Treating polycythaemia

Treatment forpolycythaemia aims to prevent symptoms and complications (such as blood clots), and treat any underlying causes.

Some of the main treatments used are described below.


Venesection is the simplest and quickest way of reducing the number of red cells in your blood. It may be recommended if you have PV, a history of blood clots, or symptoms suggesting your blood is too thick (see above).

Venesectioninvolves removing aboutone pint (half a litre) of blood at a time, in a similar way to the procedure used for blood donation .

How often this isneeded will be different for each person. At first, you may need the treatment every week, but once your condition is under control you may only need it every 6-12 weeks or less.

For more information, read an NHS leaflet on having a venesection (PDF, 335kb) .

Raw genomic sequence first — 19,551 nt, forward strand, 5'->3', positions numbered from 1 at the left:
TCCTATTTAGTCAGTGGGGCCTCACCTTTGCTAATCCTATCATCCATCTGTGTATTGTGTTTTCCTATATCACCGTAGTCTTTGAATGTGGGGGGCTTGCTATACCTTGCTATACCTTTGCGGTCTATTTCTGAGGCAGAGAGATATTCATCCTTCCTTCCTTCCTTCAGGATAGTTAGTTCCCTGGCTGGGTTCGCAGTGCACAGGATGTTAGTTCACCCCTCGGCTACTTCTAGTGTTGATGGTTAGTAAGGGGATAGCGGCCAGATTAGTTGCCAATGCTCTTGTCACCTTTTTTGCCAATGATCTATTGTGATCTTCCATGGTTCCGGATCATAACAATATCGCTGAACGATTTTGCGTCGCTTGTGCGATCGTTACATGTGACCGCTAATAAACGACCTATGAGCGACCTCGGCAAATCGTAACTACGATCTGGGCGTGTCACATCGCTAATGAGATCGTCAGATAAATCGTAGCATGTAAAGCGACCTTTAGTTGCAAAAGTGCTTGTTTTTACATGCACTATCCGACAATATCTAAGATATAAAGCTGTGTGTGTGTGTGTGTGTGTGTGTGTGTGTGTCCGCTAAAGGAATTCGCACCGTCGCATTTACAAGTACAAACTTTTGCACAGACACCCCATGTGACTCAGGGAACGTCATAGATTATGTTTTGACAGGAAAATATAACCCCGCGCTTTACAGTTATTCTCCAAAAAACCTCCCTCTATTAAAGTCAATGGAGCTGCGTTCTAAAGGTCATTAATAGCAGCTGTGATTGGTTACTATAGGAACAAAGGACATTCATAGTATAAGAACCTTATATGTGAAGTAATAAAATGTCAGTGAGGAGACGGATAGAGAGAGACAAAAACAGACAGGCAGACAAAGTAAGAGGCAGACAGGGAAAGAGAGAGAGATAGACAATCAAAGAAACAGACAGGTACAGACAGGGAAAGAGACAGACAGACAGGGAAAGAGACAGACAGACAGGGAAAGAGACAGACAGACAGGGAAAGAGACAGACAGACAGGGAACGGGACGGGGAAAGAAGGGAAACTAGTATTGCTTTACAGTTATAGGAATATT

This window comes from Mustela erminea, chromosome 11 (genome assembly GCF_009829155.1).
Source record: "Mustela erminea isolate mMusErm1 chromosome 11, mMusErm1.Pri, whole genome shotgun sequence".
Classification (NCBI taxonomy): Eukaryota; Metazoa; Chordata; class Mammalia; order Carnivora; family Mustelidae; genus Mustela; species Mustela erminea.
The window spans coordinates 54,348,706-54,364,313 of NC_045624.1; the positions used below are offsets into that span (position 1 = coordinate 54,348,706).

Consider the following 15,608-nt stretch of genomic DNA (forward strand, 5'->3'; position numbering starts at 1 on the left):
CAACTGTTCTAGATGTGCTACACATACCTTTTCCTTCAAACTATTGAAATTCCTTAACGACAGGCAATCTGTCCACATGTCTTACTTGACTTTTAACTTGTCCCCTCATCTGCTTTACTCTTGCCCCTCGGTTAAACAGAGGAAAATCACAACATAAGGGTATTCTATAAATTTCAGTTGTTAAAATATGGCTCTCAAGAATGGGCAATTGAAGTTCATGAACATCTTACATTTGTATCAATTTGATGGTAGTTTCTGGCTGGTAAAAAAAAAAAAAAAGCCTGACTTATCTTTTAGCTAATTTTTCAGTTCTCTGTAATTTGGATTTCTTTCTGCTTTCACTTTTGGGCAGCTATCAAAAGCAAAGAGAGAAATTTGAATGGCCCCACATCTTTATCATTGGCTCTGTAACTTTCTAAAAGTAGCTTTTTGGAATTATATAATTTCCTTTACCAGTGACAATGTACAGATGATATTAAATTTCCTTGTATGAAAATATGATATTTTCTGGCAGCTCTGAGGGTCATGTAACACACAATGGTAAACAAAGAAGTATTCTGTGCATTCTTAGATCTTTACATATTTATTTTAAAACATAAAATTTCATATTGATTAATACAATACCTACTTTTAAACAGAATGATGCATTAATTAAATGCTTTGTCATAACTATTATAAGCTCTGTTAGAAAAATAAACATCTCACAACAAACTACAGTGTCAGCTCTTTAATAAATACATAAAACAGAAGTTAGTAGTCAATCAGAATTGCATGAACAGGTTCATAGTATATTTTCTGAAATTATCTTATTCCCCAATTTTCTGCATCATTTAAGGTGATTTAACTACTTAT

Medicationtoreduce the production of red blood cells

In cases of PV, medicationmaybe prescribed to slow down the production of red blood cells.

Many differentmedications are available and your specialist will take into account your age and health, response to venesection and red blood cell count when choosing the most appropriateone for you. Examples include:

  • hydroxycarbamide generally tolerated well, but shouldn't be taken by pregnant women or women trying to conceive
  • interferon can be taken in pregnancy, but may cause unpleasant side effects, such as hair loss and flu -like symptoms

Medication to preventblood clots

If you have PV, daily low-dose aspirin tablets may be prescribed to help preventblood clots and reduce the risk of serious complications.

You may also be offered treatment with low-dose aspirin if you have apparent or secondary polycythaemia and another condition affecting your blood vessels, such as coronary heart disease or cerebrovascular disease .

Content supplied by the NHS Website

Medically Reviewed by a doctor on 21 Dec 2018